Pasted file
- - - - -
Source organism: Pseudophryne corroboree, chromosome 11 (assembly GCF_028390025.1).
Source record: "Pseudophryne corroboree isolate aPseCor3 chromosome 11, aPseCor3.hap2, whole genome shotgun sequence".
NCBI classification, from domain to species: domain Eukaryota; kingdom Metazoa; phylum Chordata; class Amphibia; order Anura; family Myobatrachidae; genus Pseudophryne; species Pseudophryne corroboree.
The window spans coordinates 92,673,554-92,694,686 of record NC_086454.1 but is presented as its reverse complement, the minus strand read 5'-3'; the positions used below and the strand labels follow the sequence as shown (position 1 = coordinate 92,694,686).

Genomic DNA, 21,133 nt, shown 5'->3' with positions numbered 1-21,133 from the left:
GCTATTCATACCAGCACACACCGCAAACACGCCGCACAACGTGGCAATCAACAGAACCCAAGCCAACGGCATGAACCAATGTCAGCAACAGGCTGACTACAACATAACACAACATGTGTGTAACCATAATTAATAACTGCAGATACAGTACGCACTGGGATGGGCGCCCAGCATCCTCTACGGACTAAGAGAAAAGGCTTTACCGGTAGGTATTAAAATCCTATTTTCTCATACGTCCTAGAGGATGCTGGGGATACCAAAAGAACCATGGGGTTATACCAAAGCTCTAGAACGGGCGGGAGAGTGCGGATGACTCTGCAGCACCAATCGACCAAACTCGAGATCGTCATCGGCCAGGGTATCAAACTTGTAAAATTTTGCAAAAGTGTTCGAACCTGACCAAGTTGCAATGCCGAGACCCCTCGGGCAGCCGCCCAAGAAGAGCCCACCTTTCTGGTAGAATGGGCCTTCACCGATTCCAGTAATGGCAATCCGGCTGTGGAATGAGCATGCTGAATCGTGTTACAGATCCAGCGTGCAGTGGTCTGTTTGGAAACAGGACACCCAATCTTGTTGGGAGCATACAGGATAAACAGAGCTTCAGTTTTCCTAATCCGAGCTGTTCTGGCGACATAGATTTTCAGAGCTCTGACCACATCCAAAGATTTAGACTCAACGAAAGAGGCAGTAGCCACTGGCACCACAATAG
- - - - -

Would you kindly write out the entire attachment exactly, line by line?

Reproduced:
Source organism: Pseudophryne corroboree, chromosome 11 (assembly GCF_028390025.1).
Source record: "Pseudophryne corroboree isolate aPseCor3 chromosome 11, aPseCor3.hap2, whole genome shotgun sequence".
NCBI classification, from domain to species: domain Eukaryota; kingdom Metazoa; phylum Chordata; class Amphibia; order Anura; family Myobatrachidae; genus Pseudophryne; species Pseudophryne corroboree.
The window spans coordinates 92,673,554-92,694,686 of record NC_086454.1 but is presented as its reverse complement, the minus strand read 5'-3'; the positions used below and the strand labels follow the sequence as shown (position 1 = coordinate 92,694,686).

Genomic DNA, 21,133 nt, shown 5'->3' with positions numbered 1-21,133 from the left:
GCTATTCATACCAGCACACACCGCAAACACGCCGCACAACGTGGCAATCAACAGAACCCAAGCCAACGGCATGAACCAATGTCAGCAACAGGCTGACTACAACATAACACAACATGTGTGTAACCATAATTAATAACTGCAGATACAGTACGCACTGGGATGGGCGCCCAGCATCCTCTACGGACTAAGAGAAAAGGCTTTACCGGTAGGTATTAAAATCCTATTTTCTCATACGTCCTAGAGGATGCTGGGGATACCAAAAGAACCATGGGGTTATACCAAAGCTCTAGAACGGGCGGGAGAGTGCGGATGACTCTGCAGCACCAATCGACCAAACTCGAGATCGTCATCGGCCAGGGTATCAAACTTGTAAAATTTTGCAAAAGTGTTCGAACCTGACCAAGTTGCAATGCCGAGACCCCTCGGGCAGCCGCCCAAGAAGAGCCCACCTTTCTGGTAGAATGGGCCTTCACCGATTCCAGTAATGGCAATCCGGCTGTGGAATGAGCATGCTGAATCGTGTTACAGATCCAGCGTGCAGTGGTCTGTTTGGAAACAGGACACCCAATCTTGTTGGGAGCATACAGGATAAACAGAGCTTCAGTTTTCCTAATCCGAGCTGTTCTGGCGACATAGATTTTCAGAGCTCTGACCACATCCAAAGATTTAGACTCAACGAAAGAGGCAGTAGCCACTGGCACCACAATAG